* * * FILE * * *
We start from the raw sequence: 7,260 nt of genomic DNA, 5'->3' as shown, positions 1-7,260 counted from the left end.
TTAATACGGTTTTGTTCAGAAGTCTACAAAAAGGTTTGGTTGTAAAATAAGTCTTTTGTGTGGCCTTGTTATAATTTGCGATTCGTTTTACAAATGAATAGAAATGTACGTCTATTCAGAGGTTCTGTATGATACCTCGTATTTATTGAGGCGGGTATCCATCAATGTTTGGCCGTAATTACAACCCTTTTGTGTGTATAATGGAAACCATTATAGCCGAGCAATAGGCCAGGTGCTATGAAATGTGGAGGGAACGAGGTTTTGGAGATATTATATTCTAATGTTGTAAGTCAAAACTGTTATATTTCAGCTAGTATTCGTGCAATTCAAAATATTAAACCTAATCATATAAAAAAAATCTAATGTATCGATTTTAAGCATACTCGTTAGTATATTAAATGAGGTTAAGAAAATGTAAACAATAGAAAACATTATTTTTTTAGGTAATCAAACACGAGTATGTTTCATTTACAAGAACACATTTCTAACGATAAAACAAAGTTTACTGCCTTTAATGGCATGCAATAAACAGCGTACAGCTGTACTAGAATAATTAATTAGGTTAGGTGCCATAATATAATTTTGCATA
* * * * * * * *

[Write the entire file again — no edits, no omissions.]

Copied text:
We start from the raw sequence: 7,260 nt of genomic DNA, 5'->3' as shown, positions 1-7,260 counted from the left end.
TTAATACGGTTTTGTTCAGAAGTCTACAAAAAGGTTTGGTTGTAAAATAAGTCTTTTGTGTGGCCTTGTTATAATTTGCGATTCGTTTTACAAATGAATAGAAATGTACGTCTATTCAGAGGTTCTGTATGATACCTCGTATTTATTGAGGCGGGTATCCATCAATGTTTGGCCGTAATTACAACCCTTTTGTGTGTATAATGGAAACCATTATAGCCGAGCAATAGGCCAGGTGCTATGAAATGTGGAGGGAACGAGGTTTTGGAGATATTATATTCTAATGTTGTAAGTCAAAACTGTTATATTTCAGCTAGTATTCGTGCAATTCAAAATATTAAACCTAATCATATAAAAAAAATCTAATGTATCGATTTTAAGCATACTCGTTAGTATATTAAATGAGGTTAAGAAAATGTAAACAATAGAAAACATTATTTTTTTAGGTAATCAAACACGAGTATGTTTCATTTACAAGAACACATTTCTAACGATAAAACAAAGTTTACTGCCTTTAATGGCATGCAATAAACAGCGTACAGCTGTACTAGAATAATTAATTAGGTTAGGTGCCATAATATAATTTTGCATA